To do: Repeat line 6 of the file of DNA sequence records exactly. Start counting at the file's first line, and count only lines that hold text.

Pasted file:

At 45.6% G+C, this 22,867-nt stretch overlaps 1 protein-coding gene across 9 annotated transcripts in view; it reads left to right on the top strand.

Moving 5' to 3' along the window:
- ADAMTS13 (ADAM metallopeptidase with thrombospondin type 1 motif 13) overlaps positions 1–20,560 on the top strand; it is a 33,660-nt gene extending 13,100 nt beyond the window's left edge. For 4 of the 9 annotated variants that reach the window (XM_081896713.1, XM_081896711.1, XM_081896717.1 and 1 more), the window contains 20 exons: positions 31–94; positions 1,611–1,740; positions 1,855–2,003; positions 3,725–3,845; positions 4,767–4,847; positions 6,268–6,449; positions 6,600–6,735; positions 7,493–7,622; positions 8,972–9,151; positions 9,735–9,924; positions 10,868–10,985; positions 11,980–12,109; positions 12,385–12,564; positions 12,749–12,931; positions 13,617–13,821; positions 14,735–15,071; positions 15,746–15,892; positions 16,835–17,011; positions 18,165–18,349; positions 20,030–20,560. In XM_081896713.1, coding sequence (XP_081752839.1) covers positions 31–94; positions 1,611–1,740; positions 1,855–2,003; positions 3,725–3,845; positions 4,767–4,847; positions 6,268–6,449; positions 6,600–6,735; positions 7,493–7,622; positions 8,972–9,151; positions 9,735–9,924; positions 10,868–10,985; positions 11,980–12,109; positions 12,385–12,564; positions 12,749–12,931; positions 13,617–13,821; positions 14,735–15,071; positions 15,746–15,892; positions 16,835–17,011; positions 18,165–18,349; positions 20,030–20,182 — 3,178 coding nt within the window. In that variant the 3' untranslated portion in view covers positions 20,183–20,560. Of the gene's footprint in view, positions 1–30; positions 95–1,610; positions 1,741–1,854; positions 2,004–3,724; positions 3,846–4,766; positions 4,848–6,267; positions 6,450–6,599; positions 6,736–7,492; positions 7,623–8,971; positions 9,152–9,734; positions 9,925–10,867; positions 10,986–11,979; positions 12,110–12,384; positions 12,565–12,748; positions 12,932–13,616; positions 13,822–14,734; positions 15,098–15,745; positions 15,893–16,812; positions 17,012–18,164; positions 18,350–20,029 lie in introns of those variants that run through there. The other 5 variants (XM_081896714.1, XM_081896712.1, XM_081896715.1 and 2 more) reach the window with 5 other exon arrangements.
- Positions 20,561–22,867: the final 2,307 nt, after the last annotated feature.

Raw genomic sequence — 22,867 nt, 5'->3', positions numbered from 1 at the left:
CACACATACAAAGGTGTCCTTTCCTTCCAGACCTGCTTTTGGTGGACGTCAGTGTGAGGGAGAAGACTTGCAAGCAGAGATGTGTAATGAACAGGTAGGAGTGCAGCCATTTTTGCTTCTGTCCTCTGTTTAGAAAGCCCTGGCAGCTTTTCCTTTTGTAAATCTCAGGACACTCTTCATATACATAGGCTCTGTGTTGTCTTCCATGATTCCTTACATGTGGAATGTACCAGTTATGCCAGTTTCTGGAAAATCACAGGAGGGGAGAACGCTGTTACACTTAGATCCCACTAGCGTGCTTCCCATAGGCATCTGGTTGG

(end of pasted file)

CACACATACAAAGGTGTCCTTTCCTTCCAGACCTGCTTTTGGTGGACGTCAGTGTGAGGGAGAAGACTTGCAAGCAGAGATGTGTAATGAACAGGTAGGAGTGCAGCCATTTTTGCTTCTGTCCTCTGTTTAGAAAGCCCTGGCAGCTTTTCCTTTTGTAAATCTCAGGACACTCTTCATATACATAGGCTCTGTGTTGTCTTCCATGATTCCTTACATGTGGAATGTACCAGTTATGCCAGTTTCTGGAAAATCACAGGAGGGGAGAACGCTGTTACACTTAGATCCCACTAGCGTGCTTCCCATAGGCATCTGGTTGG